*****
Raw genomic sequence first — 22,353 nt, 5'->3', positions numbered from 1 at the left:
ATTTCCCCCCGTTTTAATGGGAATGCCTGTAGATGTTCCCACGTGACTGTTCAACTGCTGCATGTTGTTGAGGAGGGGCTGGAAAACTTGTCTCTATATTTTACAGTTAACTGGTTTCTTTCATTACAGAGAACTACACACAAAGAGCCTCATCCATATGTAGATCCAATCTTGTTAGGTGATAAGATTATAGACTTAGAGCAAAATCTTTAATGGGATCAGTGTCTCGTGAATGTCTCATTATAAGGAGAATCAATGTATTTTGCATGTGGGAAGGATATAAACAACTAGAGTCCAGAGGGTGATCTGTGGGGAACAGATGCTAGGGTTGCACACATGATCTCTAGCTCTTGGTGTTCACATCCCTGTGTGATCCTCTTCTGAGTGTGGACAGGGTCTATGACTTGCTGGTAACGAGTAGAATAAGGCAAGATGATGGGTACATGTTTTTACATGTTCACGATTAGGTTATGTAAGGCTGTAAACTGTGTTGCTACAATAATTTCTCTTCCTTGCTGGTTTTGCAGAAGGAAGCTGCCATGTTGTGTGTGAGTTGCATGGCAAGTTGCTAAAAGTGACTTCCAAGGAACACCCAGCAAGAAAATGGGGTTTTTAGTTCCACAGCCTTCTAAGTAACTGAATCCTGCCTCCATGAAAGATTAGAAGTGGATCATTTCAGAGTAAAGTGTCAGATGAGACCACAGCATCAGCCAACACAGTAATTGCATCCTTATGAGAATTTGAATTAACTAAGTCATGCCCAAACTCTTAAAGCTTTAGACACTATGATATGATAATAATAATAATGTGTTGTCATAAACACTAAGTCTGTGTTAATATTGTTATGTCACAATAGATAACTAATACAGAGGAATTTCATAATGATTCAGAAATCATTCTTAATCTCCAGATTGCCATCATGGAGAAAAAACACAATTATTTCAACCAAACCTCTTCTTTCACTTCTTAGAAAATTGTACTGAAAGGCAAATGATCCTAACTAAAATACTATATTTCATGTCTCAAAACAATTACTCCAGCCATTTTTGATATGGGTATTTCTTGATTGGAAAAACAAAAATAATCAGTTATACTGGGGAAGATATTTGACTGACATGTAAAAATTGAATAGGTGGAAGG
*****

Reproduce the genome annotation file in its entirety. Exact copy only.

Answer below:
Raw genomic sequence first — 22,353 nt, 5'->3', positions numbered from 1 at the left:
ATTTCCCCCCGTTTTAATGGGAATGCCTGTAGATGTTCCCACGTGACTGTTCAACTGCTGCATGTTGTTGAGGAGGGGCTGGAAAACTTGTCTCTATATTTTACAGTTAACTGGTTTCTTTCATTACAGAGAACTACACACAAAGAGCCTCATCCATATGTAGATCCAATCTTGTTAGGTGATAAGATTATAGACTTAGAGCAAAATCTTTAATGGGATCAGTGTCTCGTGAATGTCTCATTATAAGGAGAATCAATGTATTTTGCATGTGGGAAGGATATAAACAACTAGAGTCCAGAGGGTGATCTGTGGGGAACAGATGCTAGGGTTGCACACATGATCTCTAGCTCTTGGTGTTCACATCCCTGTGTGATCCTCTTCTGAGTGTGGACAGGGTCTATGACTTGCTGGTAACGAGTAGAATAAGGCAAGATGATGGGTACATGTTTTTACATGTTCACGATTAGGTTATGTAAGGCTGTAAACTGTGTTGCTACAATAATTTCTCTTCCTTGCTGGTTTTGCAGAAGGAAGCTGCCATGTTGTGTGTGAGTTGCATGGCAAGTTGCTAAAAGTGACTTCCAAGGAACACCCAGCAAGAAAATGGGGTTTTTAGTTCCACAGCCTTCTAAGTAACTGAATCCTGCCTCCATGAAAGATTAGAAGTGGATCATTTCAGAGTAAAGTGTCAGATGAGACCACAGCATCAGCCAACACAGTAATTGCATCCTTATGAGAATTTGAATTAACTAAGTCATGCCCAAACTCTTAAAGCTTTAGACACTATGATATGATAATAATAATAATGTGTTGTCATAAACACTAAGTCTGTGTTAATATTGTTATGTCACAATAGATAACTAATACAGAGGAATTTCATAATGATTCAGAAATCATTCTTAATCTCCAGATTGCCATCATGGAGAAAAAACACAATTATTTCAACCAAACCTCTTCTTTCACTTCTTAGAAAATTGTACTGAAAGGCAAATGATCCTAACTAAAATACTATATTTCATGTCTCAAAACAATTACTCCAGCCATTTTTGATATGGGTATTTCTTGATTGGAAAAACAAAAATAATCAGTTATACTGGGGAAGATATTTGACTGACATGTAAAAATTGAATAGGTGGAAGG